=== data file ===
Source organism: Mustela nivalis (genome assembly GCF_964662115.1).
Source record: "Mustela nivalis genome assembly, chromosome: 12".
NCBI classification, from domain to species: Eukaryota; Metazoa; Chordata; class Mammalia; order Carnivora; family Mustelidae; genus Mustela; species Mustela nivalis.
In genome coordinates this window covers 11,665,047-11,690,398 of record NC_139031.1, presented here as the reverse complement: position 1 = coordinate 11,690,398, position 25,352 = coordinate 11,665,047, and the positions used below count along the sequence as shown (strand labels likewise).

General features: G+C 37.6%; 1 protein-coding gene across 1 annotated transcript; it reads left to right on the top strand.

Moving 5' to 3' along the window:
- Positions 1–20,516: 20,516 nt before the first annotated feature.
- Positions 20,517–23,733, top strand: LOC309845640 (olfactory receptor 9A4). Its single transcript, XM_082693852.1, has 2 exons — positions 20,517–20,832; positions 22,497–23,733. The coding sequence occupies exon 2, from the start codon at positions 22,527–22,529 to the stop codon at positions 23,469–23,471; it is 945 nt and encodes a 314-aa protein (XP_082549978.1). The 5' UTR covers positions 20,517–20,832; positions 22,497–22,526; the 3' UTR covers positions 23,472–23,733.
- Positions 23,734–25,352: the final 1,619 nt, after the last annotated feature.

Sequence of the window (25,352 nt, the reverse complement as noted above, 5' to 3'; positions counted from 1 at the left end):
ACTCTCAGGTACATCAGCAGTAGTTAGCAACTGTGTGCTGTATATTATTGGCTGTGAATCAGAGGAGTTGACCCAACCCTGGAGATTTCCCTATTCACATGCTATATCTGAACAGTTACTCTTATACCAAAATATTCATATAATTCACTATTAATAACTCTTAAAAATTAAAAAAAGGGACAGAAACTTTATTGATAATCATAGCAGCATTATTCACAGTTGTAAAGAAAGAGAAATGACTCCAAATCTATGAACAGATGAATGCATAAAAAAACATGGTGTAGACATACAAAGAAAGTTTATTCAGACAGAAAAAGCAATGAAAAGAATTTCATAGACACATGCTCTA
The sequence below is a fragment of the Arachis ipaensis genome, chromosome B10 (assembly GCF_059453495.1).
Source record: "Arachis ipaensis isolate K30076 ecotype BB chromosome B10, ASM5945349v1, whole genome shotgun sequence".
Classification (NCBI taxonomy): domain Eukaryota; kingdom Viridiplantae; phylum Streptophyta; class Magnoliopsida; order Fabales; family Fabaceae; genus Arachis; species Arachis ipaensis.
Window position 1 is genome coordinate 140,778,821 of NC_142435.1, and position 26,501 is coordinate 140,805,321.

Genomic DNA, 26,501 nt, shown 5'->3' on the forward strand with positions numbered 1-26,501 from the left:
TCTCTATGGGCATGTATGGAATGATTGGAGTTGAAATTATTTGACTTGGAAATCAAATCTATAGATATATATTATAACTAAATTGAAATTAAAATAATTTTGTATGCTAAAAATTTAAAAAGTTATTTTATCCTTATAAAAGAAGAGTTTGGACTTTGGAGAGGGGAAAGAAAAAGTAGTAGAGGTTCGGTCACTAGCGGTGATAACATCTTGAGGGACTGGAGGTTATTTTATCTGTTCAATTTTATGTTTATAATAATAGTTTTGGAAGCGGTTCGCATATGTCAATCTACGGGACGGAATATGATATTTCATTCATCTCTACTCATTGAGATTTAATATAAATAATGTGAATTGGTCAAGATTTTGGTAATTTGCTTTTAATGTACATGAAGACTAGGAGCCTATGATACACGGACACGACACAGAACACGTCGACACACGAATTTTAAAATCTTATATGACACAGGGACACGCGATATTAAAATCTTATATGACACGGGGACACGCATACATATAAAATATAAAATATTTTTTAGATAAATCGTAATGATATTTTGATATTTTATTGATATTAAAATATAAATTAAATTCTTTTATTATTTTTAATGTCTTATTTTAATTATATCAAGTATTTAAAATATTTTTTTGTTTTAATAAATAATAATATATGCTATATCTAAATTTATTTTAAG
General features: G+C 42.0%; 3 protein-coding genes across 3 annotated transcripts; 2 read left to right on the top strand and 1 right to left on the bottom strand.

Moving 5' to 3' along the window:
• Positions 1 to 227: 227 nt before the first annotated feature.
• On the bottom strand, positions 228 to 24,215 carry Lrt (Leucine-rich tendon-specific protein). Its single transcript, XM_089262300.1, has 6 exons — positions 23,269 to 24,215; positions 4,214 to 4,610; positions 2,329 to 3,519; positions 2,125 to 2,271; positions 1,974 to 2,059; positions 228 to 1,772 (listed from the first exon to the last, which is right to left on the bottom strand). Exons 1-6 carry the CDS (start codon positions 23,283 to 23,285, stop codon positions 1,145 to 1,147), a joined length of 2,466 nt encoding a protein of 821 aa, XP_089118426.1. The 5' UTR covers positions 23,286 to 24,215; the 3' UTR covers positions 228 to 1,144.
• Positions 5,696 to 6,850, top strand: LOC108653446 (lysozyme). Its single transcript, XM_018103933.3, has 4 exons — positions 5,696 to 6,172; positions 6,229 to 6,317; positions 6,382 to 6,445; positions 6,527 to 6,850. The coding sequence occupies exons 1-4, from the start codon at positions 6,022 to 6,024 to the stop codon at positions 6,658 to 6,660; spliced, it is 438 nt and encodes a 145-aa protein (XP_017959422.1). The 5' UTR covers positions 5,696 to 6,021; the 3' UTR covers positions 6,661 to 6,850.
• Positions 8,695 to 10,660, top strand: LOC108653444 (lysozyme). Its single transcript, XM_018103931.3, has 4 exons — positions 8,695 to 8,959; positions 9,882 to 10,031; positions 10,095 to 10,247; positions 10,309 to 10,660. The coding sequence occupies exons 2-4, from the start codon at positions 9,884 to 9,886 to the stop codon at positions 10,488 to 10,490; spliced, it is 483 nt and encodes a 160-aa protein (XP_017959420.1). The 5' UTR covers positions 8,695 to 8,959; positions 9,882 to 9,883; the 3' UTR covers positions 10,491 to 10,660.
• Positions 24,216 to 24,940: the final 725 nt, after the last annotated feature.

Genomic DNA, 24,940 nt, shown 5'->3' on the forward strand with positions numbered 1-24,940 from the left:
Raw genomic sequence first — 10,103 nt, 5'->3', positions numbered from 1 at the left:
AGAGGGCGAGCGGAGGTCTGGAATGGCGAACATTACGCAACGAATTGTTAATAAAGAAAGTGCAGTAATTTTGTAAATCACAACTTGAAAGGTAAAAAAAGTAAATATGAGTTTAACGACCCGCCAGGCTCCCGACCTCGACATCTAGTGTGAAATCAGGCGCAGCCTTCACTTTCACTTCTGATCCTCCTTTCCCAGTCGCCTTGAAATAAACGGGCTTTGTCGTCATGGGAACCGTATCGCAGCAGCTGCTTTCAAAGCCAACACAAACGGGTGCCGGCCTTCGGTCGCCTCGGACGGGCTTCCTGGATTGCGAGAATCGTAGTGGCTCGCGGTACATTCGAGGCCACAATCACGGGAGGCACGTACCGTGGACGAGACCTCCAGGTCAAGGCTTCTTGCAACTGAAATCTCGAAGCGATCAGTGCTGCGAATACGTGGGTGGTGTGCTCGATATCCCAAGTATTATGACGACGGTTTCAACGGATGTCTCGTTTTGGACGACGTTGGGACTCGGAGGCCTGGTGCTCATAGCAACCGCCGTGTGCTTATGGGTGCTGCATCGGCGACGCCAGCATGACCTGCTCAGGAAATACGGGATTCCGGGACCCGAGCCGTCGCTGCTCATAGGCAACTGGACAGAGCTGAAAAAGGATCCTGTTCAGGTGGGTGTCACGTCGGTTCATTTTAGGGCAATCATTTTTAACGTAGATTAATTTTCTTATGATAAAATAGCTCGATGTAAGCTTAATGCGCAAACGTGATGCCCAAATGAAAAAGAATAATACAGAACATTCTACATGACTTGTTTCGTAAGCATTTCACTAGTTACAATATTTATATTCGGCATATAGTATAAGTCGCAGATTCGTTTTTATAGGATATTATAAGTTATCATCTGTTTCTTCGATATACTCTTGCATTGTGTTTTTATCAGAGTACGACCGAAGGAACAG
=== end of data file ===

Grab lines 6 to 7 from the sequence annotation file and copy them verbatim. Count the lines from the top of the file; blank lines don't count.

Moving 5' to 3' along the window:
- Positions 1–20,516: 20,516 nt before the first annotated feature.